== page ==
For those of us who love a good story, especially one of which we loyalists are a part, join me in reliving Part III of this story first printed in the Loyalist Trails magazine that lands in my InBox every Sunday. Thanks, Loyalist Trails and UELAC!
The “Very Clever” Loyalist Wife: Part Three
Reprinted with the permission of author and copyright holder Stephen Davidson UE
At 46 years of age, Margaret Jefferson Hutchinson was a widow and a refugee. Her husband and three of their sons had died during the course of the American Revolution. Nine years after emigrating from Yorkshire, England to New Jersey, Margaret and her three surviving children were among the thousands of loyalists who fled the United States to seek sanctuary in Nova Scotia.
After arriving in Annapolis Royal in October of 1783, the four Hutchinsons made their home in nearby Cornwallis. It was here that the family began to attend St. John Anglican Church and it was here that Margaret met the newly arrived pastor, the Rev. John Wiswell.
Born in Boston, Wiswell had been sent to Cornwallis to succeed the Rev. Jacob Bailey, the Church of England missionary who became the clergyman for the Anglicans of Annapolis Royal. The 52 year-old Wiswell had only been in Cornwallis since August of 1783, arriving just two months ahead of Margaret and her children.
Accepting the position in Cornwallis would prove to be a turning point in the life of John Wiswell. The Anglican minister, a father of two sons, had been a widower for the past eight years. A man who had known better times and circumstances, Wiswell was now all alone in a refugee settlement in the wilds of Nova Scotia.
No one thought to record what drew Margaret Hutchinson and John Wiswell to one another. Was it the common experience of losing a spouse? Suffering as a loyalist refugee? Or was it the very practical need to provide a stable home for children traumatized by war? Whatever their reasons, Margaret and John were married less than five months after their first meeting. The Rev. Jacob Bailey, the man who had preceded Wiswell in serving the Anglicans of Cornwallis, married the couple on Monday, February 23rd.
It is Bailey who described Margaret as “very clever” and “sensible and . . . prudent in the management of family affairs…” — a woman with “the gleanings of a very ample estate“. The new Mrs. Wiswell brought a “dowry” to her marriage. She had the monies from the sale of a house in New York and the promised inheritance of her late husband’s personal estate.
In July of 1786, Margaret sought compensation for John Hutchinson’s wartime losses when the Royal Commission on the Losses and Services of American Loyalists (RCLSAL) convened in Halifax. In addition to the personal testimony of Thomas Millidge, New Jersey’s former surveyor general, Margaret had “certificates” verifying her late husband’s loyalty from Brook Watson the former British commissary general in New York City, General Courtlandt Skinner of the New Jersey Volunteers, Chief Justice William Smith of New York and David Ogden, a loyalist judge of New Jersey’s supreme court.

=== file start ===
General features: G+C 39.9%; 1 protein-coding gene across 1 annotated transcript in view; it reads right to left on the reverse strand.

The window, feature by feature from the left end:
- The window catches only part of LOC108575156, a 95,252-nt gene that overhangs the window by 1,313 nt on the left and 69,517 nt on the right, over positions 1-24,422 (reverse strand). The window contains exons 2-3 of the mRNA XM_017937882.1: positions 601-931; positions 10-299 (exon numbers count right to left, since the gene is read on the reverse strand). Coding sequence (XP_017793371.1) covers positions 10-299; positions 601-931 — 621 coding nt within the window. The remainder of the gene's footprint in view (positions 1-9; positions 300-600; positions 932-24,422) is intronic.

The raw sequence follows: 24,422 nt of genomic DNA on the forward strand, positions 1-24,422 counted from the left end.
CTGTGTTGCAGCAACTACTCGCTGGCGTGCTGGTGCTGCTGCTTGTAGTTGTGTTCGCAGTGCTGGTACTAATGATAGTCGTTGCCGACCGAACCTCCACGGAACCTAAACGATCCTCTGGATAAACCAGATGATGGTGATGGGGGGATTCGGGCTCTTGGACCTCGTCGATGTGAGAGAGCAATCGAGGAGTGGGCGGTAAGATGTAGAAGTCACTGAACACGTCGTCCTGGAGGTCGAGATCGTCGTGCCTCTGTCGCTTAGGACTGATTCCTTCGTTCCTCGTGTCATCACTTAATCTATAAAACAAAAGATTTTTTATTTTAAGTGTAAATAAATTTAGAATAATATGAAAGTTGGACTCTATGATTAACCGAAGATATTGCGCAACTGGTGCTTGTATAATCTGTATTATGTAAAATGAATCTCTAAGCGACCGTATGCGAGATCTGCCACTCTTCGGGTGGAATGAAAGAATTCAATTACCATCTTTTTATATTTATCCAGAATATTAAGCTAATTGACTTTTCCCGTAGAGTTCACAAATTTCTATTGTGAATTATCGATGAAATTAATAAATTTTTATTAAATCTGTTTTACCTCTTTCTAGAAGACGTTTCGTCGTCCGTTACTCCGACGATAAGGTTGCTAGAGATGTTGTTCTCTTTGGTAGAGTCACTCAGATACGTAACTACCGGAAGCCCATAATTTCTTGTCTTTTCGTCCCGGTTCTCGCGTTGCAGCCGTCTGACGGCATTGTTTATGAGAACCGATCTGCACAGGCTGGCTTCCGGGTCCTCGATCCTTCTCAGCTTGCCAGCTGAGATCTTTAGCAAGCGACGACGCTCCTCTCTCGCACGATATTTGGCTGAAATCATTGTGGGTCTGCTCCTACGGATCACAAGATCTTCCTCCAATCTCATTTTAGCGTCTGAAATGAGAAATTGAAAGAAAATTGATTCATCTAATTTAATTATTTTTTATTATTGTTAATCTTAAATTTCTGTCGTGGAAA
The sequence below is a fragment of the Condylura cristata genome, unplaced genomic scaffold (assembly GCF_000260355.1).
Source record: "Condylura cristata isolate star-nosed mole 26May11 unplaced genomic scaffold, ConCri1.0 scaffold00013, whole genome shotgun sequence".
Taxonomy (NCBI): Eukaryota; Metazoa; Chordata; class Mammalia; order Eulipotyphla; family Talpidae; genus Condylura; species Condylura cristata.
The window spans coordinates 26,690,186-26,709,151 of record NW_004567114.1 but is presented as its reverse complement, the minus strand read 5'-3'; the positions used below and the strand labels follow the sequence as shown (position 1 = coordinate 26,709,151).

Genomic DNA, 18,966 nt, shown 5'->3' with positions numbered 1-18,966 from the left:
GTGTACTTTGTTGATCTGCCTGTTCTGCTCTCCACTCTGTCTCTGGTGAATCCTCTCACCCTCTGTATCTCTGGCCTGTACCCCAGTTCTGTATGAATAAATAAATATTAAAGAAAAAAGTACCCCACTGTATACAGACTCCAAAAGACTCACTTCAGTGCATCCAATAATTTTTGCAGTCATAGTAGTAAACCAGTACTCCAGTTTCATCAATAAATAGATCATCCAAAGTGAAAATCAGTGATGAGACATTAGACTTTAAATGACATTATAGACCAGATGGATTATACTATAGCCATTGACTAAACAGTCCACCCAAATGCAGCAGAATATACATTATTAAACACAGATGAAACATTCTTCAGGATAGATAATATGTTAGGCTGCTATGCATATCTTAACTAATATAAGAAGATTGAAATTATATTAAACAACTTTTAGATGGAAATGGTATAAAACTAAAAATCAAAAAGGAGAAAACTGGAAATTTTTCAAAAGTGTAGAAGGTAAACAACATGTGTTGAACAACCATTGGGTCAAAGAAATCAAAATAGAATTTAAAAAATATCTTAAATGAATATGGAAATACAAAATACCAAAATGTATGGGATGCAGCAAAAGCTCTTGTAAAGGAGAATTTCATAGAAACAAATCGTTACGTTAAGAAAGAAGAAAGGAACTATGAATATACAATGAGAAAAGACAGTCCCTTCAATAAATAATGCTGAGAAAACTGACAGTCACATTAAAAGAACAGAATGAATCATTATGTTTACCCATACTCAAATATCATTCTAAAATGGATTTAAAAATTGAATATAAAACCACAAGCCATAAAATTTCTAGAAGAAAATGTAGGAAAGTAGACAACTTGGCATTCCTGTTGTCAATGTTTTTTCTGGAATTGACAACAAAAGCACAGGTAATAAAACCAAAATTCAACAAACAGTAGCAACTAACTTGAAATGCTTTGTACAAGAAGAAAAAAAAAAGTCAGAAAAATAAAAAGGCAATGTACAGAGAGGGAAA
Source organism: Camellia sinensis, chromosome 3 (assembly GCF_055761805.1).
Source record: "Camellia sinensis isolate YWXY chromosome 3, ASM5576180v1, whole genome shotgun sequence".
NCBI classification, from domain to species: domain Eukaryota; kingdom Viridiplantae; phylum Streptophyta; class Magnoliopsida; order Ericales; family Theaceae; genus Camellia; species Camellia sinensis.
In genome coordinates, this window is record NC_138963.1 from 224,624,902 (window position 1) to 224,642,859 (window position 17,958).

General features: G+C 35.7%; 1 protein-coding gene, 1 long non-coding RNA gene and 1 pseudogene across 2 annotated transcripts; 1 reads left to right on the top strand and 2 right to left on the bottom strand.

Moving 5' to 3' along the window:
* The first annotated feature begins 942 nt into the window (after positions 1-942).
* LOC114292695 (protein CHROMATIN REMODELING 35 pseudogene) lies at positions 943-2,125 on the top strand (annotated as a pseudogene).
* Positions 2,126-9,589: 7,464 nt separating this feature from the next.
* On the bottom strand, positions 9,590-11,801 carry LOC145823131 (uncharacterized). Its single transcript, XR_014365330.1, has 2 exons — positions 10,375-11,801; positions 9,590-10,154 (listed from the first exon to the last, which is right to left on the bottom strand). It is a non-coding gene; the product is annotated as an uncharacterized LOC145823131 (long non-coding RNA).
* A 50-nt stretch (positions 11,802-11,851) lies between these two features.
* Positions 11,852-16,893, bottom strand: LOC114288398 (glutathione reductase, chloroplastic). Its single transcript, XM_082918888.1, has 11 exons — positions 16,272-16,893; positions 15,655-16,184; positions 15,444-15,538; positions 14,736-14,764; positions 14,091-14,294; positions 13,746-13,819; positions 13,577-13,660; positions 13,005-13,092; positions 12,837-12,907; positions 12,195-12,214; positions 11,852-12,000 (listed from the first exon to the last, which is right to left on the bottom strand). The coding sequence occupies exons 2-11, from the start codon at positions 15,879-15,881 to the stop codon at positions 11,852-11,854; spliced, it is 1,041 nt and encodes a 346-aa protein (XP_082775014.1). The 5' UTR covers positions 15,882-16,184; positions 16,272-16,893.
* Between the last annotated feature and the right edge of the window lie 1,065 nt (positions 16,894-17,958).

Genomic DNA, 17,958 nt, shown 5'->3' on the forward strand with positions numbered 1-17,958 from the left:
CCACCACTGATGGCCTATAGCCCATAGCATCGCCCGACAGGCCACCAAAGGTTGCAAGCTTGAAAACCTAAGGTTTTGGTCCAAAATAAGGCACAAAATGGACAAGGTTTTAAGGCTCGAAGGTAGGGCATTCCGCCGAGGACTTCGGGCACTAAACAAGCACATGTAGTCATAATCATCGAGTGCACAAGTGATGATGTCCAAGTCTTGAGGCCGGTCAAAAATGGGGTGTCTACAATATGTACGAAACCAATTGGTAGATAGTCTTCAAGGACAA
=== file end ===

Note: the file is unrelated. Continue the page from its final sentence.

Francis Hutchinson, now a young man of twenty-two, also testified on his mother’s behalf. What is puzzling about both the testimonies of Margaret and Francis is that they each only referred to the death of two Hutchinson brothers where other documents speak of the wartime deaths of three brothers: William, Major and Ralph. Why would Margaret and Francis fail to mention all three?
The RCLSAL commissioner did not immediately make a decision on Margaret’s appeal as he needed to see John Hutchinson’s will. Over a year later, when the compensation board met in Montreal, the RCLSAL finally obtained the loyalist’s will from his New York City lawyer and made its decision to compensate the loyalist widow.
With the completion of the last bit of unfinished business from the American Revolution, Margaret Wiswell could now focus on her new role as the wife of an Anglican minister and watch her children as they became contributing members of Nova Scotia society.
On December 9, 1789, Margaret attended the wedding of her only surviving son, Francis, and Bathsheba Ruggles. Like the groom, the bride was also the child of a loyalist– and the granddaughter of General Timothy Ruggles, one of Massachusetts’ most noteworthy loyalists. Over the next ten years the young Hutchinson couple would have six children. Bathsheba died in February of 1800. A year later Francis married a widow named Fanny Lowden Nixon. In 1815, Francis died in a drowning accident — the same cause of death as his father John and brother Major more than 35 years earlier.
Margaret Hutchinson, just 19 years old when her family sailed for Nova Scotia, married James Allison on November 8, 1792. The couple would have eight children over the next 19 years.
Ann Hutchinson, Margaret’s youngest daughter, married Henry Burbidge in February of 1798 when she was 26. It is not known if this couple had children. Ann died sometime before 1831.
What is amazing to consider is that despite the difficult times she had endured as the wife of a loyalist, Margaret Hutchinson Wiswell lived to see all of her grandchildren. Sadly, she also attended the funerals of all of her children as well as her second husband, John Wiswell. The “very clever” loyalist wife took her last breath on Friday, August 6, 1830 in the refugee settlement that had been her home for the last forty-seven years. Margaret Jefferson Hutchinson Wiswell died at the age of 93.
But this is just half of a loyalist love story. Learn more about the Rev. John Wiswell, Margaret Hutchinson’s second husband, in next week’s Loyalist Trails.
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Tags: Canadian history